Thursday, August 03, 2006

What is OPML?

This morning, I had an interesting conversation with a brilliant 8th grader.  Talk about a digital native, this child is a classic example.  Her second toy, behind a pacifier, was sitting in her dads lap and slobbering on the keyboard.  I think she preferred the taste of the keys to her baby formula.  She has already be through more cell phones than a Cingular Account Exec.  I may be overly biased in that she is my niece, but my two daughters are amazed at her tech skills.  She could transfer TV game consoles from one TV to another by the time she could walk.  I still have to call Tech Support. 

I tried to explain, in a hurry, what OPML was and why she needed to know about it.  I must have sounded like a Senate Stevens trying to explain that the Internet was a "system of tubes".  I really got lost in the description.  So, I promised to email her the "Clarence Update" version of  what  it is. 

First, what is a feed? 

A feed is a text file that contains a series of items, such as blog posts, news stories and search engine results.Feeds can come in many formats, including RSS 1.0, RSS 2.0 and Atom. These formats have differences in the way a feed is described internally, but conceptually all feeds are a series of text items.

I showed her how trying to keep up with changing content on multiple web sites that school teachers can learn about how other teachers are making their classes interesting or how they are trying to deal with challenges they face in their classrooms is easier for me when I use something called and aggregator to help organize and how I can save interesting parts or post to my blog so I can learn from others and construct a better understanding for myself, she got it.  She has an ah ha moment.  She asked how could she get an aggregator, and told her I would show her the ones I had tried.  I showed her for the reason that I had been using it myself for a relatively long time.  Now, I know there are tons of aggregators on the web, and I am not going to  "pimp" one over another in this post.  I'll track that one soon and try to give an educators point of view. 

The guys at say on their page that: "An aggregator is a program that allows you to read or view the contents of a feed. They can also be called feed readers. Most aggregators are either desktop clients, which means they must be downloaded and installed, or Web-based, so they can be run as a Web page in any browser. Grazr is an aggregator that runs on the Web, but looks like a client program in its own window. There is no installation necessary to use Grazr. When you open a Web page containing Grazr, it is automatically displayed along with its feed. 

This is good for those using blogs like WordPress, and Blogger, that I have used where I can edit the template.  However, I have a couple of blogs on James Farmer's wonderful multi-user WordPress blogs and individual users can not access the templates.  Maybe you can, but I have not figured it out.  Maybe I need to ask James or even better, search MU WordPress.  I have not tried in awhile to see if you can like add code to the template.  Got to remember to try and learn about this...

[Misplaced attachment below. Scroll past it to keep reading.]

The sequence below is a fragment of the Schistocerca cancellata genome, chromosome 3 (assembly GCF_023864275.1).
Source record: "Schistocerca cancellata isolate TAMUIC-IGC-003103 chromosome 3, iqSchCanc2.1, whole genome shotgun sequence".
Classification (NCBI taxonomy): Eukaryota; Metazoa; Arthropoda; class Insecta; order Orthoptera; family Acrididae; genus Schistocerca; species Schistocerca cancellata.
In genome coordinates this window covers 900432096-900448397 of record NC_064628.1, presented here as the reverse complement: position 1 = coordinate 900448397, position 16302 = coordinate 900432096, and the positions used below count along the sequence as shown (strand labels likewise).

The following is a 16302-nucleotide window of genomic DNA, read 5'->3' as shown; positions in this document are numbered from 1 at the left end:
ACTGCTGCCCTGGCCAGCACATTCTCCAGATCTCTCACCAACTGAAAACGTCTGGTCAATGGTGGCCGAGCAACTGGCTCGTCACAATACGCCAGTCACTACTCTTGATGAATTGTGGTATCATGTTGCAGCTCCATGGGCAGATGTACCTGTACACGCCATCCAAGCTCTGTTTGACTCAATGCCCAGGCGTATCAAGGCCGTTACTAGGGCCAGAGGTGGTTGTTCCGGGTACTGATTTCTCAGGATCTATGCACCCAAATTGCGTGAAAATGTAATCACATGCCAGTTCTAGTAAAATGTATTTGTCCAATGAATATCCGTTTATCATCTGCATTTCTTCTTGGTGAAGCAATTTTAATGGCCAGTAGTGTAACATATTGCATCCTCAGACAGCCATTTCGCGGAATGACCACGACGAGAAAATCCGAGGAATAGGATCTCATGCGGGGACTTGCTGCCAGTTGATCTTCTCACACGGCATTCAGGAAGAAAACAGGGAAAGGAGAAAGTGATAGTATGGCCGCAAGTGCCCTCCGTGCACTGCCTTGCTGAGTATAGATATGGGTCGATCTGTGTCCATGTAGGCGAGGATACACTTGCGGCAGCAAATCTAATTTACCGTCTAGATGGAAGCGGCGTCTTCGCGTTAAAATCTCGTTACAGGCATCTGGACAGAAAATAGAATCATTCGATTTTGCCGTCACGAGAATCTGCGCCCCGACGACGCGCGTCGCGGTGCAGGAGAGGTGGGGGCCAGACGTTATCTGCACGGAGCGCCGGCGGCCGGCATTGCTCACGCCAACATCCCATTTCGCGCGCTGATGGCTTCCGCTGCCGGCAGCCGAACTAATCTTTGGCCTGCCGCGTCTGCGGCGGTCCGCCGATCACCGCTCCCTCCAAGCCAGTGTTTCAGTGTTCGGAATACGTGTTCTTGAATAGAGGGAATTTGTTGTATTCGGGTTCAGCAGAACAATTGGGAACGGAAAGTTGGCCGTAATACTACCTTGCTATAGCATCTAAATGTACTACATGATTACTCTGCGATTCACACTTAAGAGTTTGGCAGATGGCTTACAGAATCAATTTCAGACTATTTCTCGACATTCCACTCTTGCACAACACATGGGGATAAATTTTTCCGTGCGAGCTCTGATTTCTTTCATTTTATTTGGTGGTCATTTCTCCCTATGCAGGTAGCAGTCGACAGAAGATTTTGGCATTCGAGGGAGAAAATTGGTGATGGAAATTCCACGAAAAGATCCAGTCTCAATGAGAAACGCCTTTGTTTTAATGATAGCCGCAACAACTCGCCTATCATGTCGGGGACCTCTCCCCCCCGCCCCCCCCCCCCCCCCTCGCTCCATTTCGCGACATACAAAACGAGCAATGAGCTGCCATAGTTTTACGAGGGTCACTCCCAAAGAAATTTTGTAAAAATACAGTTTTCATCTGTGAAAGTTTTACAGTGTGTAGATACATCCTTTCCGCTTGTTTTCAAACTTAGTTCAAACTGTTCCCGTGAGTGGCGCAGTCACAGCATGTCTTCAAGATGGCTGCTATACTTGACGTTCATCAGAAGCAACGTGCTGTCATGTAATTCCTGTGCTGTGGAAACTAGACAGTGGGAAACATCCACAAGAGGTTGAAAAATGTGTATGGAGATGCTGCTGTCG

Ok, now we know what a feed is and an aggregator, we need to understand OPML. 

Multiple feeds can be combined in a outline structure using a format called OPML.  The most common use of OPML is to store a list of blog feeds as a way of publishing a set of feed subscriptions. To facilitate this practice many feed aggregators provide OPML import and export of the current subscriptions.  Now what would that mean to a classroom teacher?  Let me just tell what I have experienced.  Last year, I wanted my students to create a series of digital storys about the topics they were learning about in science.  Things like elements, cells division, water quality, and a few other projects.  We used a free program online called, and students created their projects using digital cameras, and titles to tell about the concepts.  They learn how to add audio comments, which could have been dangerous if they had wanted to be vulgar.  I made sure that they were old enough according to Bubbleshare's policy to create an account, we took a long time to discuss the ramifications of inappropriate use of school property, and used this as an ethics lessons first. 

I am not sure I would try this lesson with students under 16 years old.  Anyway, the point is that all these projects on Bubbleshare had the option of having their own feed.  So, to be able to grade their work, I taught them to email me their RSS feed and I copied and pasted them to my aggregator.  I also learned that iPhoto allows you to subscribe to RSS feeds and that was just too cool.  I still enjoy glancing at them in iPhoto.  I had hoped some of the students would continue to add images.  However, none of my students in that class owned a digital camera.  They all had cell phones, but only one of them had a camera built in.  We do not allow students to carry their phones in our school, they can have them on the bus, but not on campus. 

I plan to try to teach my students how to use aggregators at the beginning of the school year and challenge them to create folders for each of the topics they study during the semester.  We are using Moodle and the newest version has a blog feature. 

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